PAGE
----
youBooks?

Photo by Daniel von Appen, courtesy unsplash.com

Let me set my current mood for you. It is a beautiful, picture-perfect summer day in Westerville, Ohio. One of my backdoor neighbors is having some work done on his home’s exterior, and the rhythmic sound of busy hands and happy hammers has been heard through our little corner of the world practically non-stop since eight o’clock this morning, which, all things considered, is a reasonable time to start working. The carpenters, however, are also playing music. The song they have been playing over and over without pause is “Photograph” by Ringo Starr. I decided that enough was enough about a half-hour ago. Since my emotional development was arrested at age eighteen and sentenced to life I decided upon a passive-aggressive approach. I am playing “Psychosocial” by Slipknot through a Bose SoundDock amped to eleven and pointed out the window in the direction of the workers. “Psychosocial,” for the uninitiated, sounds like a freight train commandeered by demons and driven straight at the listener. We’ll see how this develops. 

That said, today’s topic comes by way of a lifelong friend of mine. He spends what some might consider to be an excessive amount of time on YouTube but it gives him a unique perspective on what is currently happening in popular culture and, perhaps more importantly, where it is going. My friend suggested that I go to YouTube and search for “short stories.” I did so. A number of videos popped up on the menu. Some were videos which consisted of stills of pages of books in the public domain, synched with a sonorous reading of the appropriate page. There were also videos which displayed each page of a children’s book which someone read the page aloud. Those were interesting, but I hope that parents aren’t using that as a substitute for reading their children a bedtime story.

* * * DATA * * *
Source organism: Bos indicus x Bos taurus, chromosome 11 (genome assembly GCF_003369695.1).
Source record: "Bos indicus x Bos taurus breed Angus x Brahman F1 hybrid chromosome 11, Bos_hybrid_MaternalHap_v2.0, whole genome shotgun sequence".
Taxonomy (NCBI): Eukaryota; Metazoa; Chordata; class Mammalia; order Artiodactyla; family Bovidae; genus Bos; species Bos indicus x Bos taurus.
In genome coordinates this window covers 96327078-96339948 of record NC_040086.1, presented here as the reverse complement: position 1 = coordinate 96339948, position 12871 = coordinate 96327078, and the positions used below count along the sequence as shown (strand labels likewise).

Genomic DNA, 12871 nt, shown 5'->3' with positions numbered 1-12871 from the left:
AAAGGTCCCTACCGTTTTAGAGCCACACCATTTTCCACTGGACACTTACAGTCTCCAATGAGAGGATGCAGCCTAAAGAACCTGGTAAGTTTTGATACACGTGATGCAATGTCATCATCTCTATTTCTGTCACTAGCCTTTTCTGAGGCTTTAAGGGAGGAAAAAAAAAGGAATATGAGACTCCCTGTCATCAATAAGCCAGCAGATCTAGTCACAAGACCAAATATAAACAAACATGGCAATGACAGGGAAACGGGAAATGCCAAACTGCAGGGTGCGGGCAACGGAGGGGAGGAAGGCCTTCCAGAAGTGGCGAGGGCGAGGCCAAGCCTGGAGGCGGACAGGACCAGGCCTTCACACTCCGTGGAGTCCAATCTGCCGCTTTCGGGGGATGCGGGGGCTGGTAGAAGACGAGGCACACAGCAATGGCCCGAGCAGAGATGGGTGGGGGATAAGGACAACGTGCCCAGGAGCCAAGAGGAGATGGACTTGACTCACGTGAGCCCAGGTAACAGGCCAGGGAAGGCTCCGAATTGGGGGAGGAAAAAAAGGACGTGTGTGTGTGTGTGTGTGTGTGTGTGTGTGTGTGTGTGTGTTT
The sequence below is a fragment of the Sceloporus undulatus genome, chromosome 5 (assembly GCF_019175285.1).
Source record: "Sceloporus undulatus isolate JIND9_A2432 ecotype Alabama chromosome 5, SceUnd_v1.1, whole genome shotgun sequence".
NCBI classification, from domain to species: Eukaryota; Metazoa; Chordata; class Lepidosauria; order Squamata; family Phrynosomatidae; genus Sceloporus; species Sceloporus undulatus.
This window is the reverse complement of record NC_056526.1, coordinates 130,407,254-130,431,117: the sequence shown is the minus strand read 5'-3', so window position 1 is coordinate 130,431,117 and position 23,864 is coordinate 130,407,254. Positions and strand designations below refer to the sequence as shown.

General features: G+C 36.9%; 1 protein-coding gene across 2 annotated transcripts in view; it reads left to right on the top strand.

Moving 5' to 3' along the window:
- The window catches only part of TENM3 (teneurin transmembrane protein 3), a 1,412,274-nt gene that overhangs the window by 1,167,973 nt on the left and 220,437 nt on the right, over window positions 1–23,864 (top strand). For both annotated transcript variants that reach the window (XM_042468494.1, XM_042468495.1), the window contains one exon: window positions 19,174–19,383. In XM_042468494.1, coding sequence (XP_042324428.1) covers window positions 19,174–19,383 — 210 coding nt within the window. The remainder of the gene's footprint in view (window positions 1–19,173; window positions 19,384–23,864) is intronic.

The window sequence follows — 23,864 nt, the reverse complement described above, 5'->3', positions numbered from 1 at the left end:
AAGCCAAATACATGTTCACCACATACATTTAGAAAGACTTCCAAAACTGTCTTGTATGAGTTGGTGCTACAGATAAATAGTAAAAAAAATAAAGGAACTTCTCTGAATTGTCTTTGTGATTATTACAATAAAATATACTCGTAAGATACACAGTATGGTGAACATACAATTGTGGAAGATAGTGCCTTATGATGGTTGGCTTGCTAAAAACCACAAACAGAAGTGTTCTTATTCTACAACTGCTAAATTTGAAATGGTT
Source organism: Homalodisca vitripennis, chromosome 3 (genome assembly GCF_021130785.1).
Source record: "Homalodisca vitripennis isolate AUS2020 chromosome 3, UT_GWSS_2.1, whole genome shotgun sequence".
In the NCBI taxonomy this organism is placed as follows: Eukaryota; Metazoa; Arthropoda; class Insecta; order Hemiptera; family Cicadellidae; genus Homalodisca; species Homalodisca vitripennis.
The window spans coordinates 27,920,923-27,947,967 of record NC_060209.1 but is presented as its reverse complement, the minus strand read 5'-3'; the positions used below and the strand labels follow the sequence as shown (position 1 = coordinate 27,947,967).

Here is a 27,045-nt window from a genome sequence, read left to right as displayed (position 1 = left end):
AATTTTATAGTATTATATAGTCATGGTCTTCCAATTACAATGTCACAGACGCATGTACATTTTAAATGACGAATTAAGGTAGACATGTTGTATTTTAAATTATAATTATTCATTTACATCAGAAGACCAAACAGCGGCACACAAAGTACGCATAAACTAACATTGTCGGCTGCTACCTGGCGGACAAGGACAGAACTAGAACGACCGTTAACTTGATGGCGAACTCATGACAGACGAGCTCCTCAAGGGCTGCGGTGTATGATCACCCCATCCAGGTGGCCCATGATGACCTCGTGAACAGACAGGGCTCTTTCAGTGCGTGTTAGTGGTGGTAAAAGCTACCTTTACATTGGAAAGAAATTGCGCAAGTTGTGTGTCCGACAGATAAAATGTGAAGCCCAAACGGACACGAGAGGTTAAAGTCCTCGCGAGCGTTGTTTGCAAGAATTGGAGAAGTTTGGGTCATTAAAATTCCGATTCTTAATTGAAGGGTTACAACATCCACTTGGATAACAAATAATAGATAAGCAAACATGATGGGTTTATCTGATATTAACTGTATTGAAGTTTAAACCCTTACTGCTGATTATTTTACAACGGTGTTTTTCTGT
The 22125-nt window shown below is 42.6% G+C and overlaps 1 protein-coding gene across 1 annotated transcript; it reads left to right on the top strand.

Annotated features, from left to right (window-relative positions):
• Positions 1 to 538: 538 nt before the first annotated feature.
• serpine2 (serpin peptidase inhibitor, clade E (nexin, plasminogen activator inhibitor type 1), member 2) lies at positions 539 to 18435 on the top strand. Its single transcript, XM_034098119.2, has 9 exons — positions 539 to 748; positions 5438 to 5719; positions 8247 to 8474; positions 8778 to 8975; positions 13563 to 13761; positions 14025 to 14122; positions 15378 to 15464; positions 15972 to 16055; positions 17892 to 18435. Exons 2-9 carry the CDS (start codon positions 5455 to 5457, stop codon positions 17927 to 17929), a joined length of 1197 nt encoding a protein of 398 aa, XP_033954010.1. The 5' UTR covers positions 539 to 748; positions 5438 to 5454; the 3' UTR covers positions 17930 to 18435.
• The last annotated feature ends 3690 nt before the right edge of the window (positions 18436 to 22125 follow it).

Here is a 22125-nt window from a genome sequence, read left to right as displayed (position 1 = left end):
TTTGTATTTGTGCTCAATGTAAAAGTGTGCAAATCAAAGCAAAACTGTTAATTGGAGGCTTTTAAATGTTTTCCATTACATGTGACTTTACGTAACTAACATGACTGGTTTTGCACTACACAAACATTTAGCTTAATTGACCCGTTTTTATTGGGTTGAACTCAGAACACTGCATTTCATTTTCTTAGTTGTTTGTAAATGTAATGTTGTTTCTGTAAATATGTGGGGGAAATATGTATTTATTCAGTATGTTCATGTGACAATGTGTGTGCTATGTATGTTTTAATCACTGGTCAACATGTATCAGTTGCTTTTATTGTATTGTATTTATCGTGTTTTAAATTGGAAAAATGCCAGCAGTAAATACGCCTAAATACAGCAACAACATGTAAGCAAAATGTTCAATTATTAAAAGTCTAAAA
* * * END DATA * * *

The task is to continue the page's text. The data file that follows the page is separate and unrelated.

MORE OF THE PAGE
I eventually found what my friend was referring to. I located several videos, each of which consisted of a written story, comprised of white text being slowly scrolled against a black background while an acoustic guitar played as accompaniment. The stories are original, (mostly) graphically erotic in nature,  and generally running from between three to twenty minutes. They have names such as “Pastor’s Daughter” and “Short Story #031.” The stories are variously credited to “Jim Bray” and “Stacey” but I suspect that the same person is writing each and all of them. I can’t attest to the quality of the stories as they weren’t really what I like to read. I was surprised, however, at the number of views that each of the stories has obtained. These ranged from the thousands to the hundreds of thousands. I don’t think it was because of the subject matter, either (though a number of comments for each of the videos were very laudatory in nature).